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Everything In Its Right Place
by [?]

It is more than a hundred years ago.

Behind the wood, by the great lake, stood the old baronial mansion. Round about it lay a deep moat, in which grew reeds and grass. Close by the bridge, near the entrance-gate, rose an old willow tree that bent over the reeds.

Up from the hollow lane sounded the clang of horns and the trampling of horses; therefore the little girl who kept the geese hastened to drive her charges away from the bridge, before the hunting company should come gallopping up. They drew near with such speed that the girl was obliged to climb up in a hurry, and perch herself on the coping-stone of the bridge, lest she should be ridden down. She was still half a child, and had a pretty light figure, and a gentle expression in her face, with two clear blue eyes. The noble baron took no note of this, but as he gallopped past the little goose-herd, he reversed the whip he held in his hand, and in rough sport gave her such a push in the chest with the butt-end, that she fell backwards into the ditch.

“Everything in its place,” he cried; “into the puddle with you!” And he laughed aloud, for this was intended for wit, and the company joined in his mirth: the whole party shouted and clamoured, and the dogs barked their loudest.

Fortunately for herself, the poor girl in falling seized one of the hanging branches of the willow tree, by means of which she kept herself suspended over the muddy water, and as soon as the baron and his company had disappeared through the castle-gate, the girl tried to scramble up again; but the bough broke off at the top, and she would have fallen backward among the reeds, if a strong hand from above had not at that moment seized her. It was the hand of a pedlar, who had seen from a short distance what had happened, and who now hurried up to give aid.

“Everything in its right place,” he said, mimicking the gracious baron; and he drew the little maiden up to the firm ground. He would have restored the broken branch to the place from which it had been torn, but “everything in its place” cannot always be managed, and therefore he stuck the piece in the ground. “Grow and prosper till you can furnish a good flute for them up yonder,” he said; for he would have liked to play the “rogue’s march” for my lord the baron, and my lord’s whole family. And then he betook himself to the castle, but not into the ancestral hall, he was too humble for that! He went to the servants’ quarters, and the men and maids turned over his stock of goods, and bargained with him; and from above, where the guests were at table, came a sound of roaring and screaming that was intended for song, and indeed they did their best. Loud laughter, mingled with the barking and howling of dogs, sounded through the windows, for there was feasting and carousing up yonder. Wine and strong old ale foamed in the jugs and glasses, and the dogs sat with their masters and dined with them. They had the pedlar summoned upstairs, but only to make fun of him. The wine had mounted into their heads, and the sense had flown out. They poured wine into a stocking, that the pedlar might drink with them, but that he must drink quickly; that was considered a rare jest, and was a cause of fresh laughter. And then whole farms, with oxen and peasants too, were staked on a card, and won and lost.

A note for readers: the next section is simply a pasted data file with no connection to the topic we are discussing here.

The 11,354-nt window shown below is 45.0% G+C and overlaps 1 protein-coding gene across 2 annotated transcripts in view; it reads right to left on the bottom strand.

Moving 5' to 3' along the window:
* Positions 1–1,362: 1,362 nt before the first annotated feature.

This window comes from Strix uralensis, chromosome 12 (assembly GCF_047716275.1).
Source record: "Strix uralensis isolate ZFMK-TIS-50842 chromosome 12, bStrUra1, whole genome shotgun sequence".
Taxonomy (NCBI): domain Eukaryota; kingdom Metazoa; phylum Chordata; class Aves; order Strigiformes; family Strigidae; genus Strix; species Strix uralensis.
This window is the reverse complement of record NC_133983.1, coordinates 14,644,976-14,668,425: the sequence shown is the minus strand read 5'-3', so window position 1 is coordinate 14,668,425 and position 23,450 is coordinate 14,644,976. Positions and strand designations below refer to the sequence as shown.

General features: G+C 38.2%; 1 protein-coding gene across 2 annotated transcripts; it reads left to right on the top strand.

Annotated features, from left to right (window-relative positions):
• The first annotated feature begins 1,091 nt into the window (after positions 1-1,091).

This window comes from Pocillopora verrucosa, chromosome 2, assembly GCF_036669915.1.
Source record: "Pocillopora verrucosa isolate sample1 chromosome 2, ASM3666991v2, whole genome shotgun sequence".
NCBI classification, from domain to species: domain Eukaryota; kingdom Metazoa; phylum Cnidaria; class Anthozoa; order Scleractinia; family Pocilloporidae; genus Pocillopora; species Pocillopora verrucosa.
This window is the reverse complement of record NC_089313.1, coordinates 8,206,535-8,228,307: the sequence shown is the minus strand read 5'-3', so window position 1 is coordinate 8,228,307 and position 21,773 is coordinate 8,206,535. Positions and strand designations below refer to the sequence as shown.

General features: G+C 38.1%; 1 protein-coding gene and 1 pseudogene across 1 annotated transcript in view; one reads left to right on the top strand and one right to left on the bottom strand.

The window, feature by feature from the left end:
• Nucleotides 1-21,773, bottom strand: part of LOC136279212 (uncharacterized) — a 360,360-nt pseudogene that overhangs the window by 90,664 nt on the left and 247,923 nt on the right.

“Everything in its right place!” said the pedlar, when he had at last made his escape out of what he called “the Sodom and Gomorrah up yonder.” “The open high-road is my right place,” he said; “I did not feel at all happy there.” And the little maiden who sat keeping the geese nodded at him in a friendly way, as he strode along beside the hedges.